T(2) is clearly larger in asexuals than in sexuals (Figure 3). This is not surprising, as the fixation probability of allele 2 is substantially reduced under clonal interference. Interestingly, our approximation for T(2) agrees well with the simulation results even for s1 = s2, a case that violates our asymmetric interference assumption.
Mean fitness trajectory:
The fact that transition probabilities and waiting times to fixation are nearly the same in sexuals and asexuals, at least when s1 ≫ s2, raises the intriguing possibility that rates of adaptation in sexuals and asexuals may also be similar, even given clonal interference. To test this, we tracked change in mean fitness through time in our computer simulations. Figure 4 shows trajectories of in sexuals and asexuals for various s1 and s2. As expected, the gap between sexual and asexual populations increases as s2 nears s1. But when s1/s2 = 3 (the mean extreme-value expectation), the trajectories are nearly identical until the expected time of the first fixation (E[T(1),sex]), after which the fitness of sexuals increases faster than that of asexuals. The point at which the sexual and asexual trajectories begin to diverge gets earlier relative to E[T(1),sex] as s1/s2 becomes smaller.
Multiloci simulations (i > 3):
Using computer simulations, we asked whether our results for i = 3 generalize to the situation in which more than two beneficial alleles are available. Simulation results for i = 5 are given in Table 1. Two fitness schemes were used, with fitness effects of the four beneficial mutations given by their expected extreme value spacing (s1 − s2 = Δ, s2 − s3 = Δ/2, s3 − s4 = Δ/3, s4 = Δ/4, with Δ = 0.02; Orr 2002) or by equal spacings with small absolute differences (s1 − s2 = s2 − s3 = s3 − s4 = 0.005). The mutation rate chosen was high enough to shift transition probabilities from SSWM expectations. Under both fitness schemes, transition probabilities are nearly identical between sexuals and asexuals. Thus, clonal interference appears to cause even smaller differences in transition probabilities between sexuals and asexuals when more beneficial mutations are available to a wild type.
The waiting times to the first and last substitutions, however, are larger in asexual than in sexual populations given more beneficial mutations. As expected, this difference is less pronounced given larger differences in fitnesses (extreme value spacings) than given small differences (equal spacings). Similarly, mean fitness trajectories in sexuals and asexuals are most similar when beneficial mutations have very different fitness effects (Figure 5). Qualitatively, then, our main conclusions from the i = 3 case remain valid in the i = 5 case.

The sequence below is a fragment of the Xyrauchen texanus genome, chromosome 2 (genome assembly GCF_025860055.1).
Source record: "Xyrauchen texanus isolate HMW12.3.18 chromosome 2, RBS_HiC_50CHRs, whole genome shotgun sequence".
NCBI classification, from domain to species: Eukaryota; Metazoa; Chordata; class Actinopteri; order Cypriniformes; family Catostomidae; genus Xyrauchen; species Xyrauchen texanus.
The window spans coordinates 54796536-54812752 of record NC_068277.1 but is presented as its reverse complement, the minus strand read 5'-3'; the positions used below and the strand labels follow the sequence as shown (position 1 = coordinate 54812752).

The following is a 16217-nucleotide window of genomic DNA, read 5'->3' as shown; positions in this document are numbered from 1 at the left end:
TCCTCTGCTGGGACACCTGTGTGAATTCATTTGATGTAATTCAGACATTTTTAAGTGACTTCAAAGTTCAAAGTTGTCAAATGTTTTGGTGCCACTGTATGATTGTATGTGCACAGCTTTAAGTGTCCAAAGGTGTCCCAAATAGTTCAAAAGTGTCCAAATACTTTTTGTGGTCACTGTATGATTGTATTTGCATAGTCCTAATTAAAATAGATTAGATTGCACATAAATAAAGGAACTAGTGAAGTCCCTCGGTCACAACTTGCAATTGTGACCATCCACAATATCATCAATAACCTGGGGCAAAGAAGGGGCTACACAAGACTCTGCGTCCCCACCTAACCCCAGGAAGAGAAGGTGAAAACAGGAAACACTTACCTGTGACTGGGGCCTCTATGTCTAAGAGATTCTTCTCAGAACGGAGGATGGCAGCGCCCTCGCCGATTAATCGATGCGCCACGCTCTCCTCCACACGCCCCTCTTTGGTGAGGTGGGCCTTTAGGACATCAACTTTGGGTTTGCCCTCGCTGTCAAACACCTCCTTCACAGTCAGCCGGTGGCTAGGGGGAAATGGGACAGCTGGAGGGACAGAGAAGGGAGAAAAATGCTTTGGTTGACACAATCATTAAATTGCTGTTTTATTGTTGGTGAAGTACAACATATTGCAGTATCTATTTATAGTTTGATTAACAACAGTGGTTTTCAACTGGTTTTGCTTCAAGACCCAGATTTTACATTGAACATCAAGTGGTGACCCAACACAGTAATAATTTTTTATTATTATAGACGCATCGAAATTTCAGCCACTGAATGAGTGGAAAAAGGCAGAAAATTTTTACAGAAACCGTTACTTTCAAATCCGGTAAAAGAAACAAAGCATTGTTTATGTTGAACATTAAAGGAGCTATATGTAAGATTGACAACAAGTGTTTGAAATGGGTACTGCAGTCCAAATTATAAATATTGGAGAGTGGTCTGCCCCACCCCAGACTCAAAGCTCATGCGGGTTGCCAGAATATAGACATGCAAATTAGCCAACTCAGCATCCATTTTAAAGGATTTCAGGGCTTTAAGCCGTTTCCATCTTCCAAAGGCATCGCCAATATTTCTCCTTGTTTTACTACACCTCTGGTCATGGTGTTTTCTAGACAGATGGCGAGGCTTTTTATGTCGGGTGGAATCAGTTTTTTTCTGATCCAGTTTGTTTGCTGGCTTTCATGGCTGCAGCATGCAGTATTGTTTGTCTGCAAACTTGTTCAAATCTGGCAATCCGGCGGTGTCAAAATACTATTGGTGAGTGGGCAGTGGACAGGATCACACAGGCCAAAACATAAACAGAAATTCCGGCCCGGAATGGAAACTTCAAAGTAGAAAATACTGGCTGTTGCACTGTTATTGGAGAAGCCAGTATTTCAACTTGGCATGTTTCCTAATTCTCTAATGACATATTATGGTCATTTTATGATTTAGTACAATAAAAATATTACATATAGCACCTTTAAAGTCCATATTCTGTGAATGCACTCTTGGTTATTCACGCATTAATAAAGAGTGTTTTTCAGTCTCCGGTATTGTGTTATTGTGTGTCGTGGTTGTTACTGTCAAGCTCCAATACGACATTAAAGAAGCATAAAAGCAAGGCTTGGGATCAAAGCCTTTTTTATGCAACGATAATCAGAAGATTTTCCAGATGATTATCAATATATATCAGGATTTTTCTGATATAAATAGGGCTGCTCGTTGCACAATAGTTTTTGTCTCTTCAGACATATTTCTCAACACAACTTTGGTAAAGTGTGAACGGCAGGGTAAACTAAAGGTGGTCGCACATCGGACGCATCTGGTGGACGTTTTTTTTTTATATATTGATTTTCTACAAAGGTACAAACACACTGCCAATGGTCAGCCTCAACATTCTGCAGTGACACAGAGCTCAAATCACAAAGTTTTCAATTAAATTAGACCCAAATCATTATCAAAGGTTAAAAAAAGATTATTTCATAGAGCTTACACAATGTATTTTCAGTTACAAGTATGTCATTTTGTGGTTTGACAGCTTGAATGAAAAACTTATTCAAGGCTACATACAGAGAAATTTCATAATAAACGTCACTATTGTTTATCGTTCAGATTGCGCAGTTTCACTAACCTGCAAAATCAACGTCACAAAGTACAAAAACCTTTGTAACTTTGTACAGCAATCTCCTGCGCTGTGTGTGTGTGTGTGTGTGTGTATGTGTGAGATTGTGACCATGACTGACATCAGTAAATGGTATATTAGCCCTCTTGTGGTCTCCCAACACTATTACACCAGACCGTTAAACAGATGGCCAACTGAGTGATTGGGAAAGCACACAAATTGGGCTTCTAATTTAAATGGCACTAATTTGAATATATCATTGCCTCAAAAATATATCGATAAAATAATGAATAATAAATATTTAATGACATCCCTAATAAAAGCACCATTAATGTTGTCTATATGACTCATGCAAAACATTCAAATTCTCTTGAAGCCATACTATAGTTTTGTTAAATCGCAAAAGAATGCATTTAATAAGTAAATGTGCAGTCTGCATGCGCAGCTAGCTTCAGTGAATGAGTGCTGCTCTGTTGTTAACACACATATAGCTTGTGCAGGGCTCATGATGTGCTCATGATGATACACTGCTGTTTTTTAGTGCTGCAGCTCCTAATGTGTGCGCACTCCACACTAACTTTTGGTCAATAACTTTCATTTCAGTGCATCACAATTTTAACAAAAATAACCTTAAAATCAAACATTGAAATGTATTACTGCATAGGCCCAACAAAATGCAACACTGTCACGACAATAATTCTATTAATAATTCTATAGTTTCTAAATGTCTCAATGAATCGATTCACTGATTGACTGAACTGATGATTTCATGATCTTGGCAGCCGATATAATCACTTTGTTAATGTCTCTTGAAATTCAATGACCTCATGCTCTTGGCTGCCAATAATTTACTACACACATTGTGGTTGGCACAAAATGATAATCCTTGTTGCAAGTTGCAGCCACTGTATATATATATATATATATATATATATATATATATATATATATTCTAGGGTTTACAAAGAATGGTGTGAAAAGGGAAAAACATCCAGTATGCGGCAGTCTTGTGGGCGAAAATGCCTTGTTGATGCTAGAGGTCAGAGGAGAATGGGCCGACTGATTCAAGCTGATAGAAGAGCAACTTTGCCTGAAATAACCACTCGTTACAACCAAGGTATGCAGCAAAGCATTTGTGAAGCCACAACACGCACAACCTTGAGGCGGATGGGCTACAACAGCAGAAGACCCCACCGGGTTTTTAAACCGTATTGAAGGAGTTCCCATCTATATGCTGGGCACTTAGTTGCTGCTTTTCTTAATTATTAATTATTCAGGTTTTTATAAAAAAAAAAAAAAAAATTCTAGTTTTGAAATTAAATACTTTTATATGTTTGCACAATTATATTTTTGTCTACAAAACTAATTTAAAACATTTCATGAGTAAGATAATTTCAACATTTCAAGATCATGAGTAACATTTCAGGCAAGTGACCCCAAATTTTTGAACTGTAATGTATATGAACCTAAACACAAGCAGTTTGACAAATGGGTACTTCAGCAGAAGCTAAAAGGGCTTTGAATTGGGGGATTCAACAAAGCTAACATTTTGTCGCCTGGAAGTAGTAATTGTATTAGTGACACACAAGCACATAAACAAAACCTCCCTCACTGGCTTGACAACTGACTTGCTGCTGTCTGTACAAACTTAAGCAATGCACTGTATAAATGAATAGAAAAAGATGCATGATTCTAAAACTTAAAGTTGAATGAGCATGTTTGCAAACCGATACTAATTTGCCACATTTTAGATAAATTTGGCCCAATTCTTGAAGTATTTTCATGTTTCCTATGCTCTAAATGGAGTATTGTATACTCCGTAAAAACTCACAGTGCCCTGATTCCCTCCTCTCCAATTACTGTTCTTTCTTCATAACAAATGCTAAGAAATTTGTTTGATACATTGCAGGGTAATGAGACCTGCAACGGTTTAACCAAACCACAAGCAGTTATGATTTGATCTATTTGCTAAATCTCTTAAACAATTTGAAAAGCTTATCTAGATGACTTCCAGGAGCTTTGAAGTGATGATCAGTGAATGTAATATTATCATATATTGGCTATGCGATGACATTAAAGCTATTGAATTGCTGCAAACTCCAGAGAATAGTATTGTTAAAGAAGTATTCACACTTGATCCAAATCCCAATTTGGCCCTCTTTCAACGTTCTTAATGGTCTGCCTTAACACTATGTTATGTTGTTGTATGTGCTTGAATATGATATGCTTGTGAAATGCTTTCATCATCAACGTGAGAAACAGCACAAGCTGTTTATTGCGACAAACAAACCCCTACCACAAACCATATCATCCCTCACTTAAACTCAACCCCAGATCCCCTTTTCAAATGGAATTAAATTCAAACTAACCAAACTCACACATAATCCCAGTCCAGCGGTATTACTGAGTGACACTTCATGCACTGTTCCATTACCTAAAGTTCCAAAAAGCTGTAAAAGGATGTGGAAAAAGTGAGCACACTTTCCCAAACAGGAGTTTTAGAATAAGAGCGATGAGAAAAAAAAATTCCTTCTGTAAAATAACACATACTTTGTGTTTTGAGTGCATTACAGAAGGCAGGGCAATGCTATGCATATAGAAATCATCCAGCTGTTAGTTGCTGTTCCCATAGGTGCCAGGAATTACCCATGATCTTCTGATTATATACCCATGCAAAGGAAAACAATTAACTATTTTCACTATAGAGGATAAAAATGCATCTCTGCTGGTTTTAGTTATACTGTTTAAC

We would also expect clonal interference's effect on the rate of adaptation to increase as the number of competing beneficial mutations increases. To test this, we simulated adaptation with equal s among beneficial mutations, the condition under which fitness increase is most affected by clonal interference; this scenario corresponds to the one considered in many previous studies of sex (Crow and Kimura 1965; Maynard Smith 1971). The time to fixation of the last beneficial mutation provides a convenient measure of the speed of adaptation. Table 2 confirms our expectations: T(l),asex/T(l),sex increases with the number of beneficial mutations, l. This ratio is, however, much smaller than that predicted by Maynard Smith (1971), who argued that T(l),asex/T(l),sex ≈ l.
Effect of population size:
So far, we have considered only two population sizes (N = 104 or 2 × 104). Previous studies have suggested that population size itself should have a large effect on adaptation in sexuals vs. asexuals. As noted earlier, sex should confer no advantage in either infinite (Maynard Smith 1968; Eshel and Feldman 1970) or small populations; instead, sex should have the greatest effect in populations of intermediate size (Otto and Barton 2001). We asked whether this pattern holds in our model (i = 3).
In an infinite population (with no genetic drift), the trajectory of mean fitness with free recombination should be described by(17)where(18)
The numerical solution of Equation 17 is indistinguishable from obtained by iteration of Equations 1–3 with r = 0. Thus, the rates of adaptation in sexuals and asexuals are identical when populations are infinitely large, as expected. This reflects the fact that recombination lessens the effect of clonal interference only when there is negative LD between beneficial alleles. Here, populations begin with no linkage disequilibrium (D = x1x4 − x2x3 = 0; x1 = 1, x2 = x3 = x4 = 0) and selection and mutation preserve D [Equations 1 and 2 are rearranged to y1y4 − y2y3 ≈ (1 + s1)(1 + s2)(x1x4 − x2x3) and z1z4 − z2z3 ≈ (1 − 4μ)(y1y4 − y2y3), respectively]. LD thus remains zero in an infinitely large asexual population and recombination has no effect.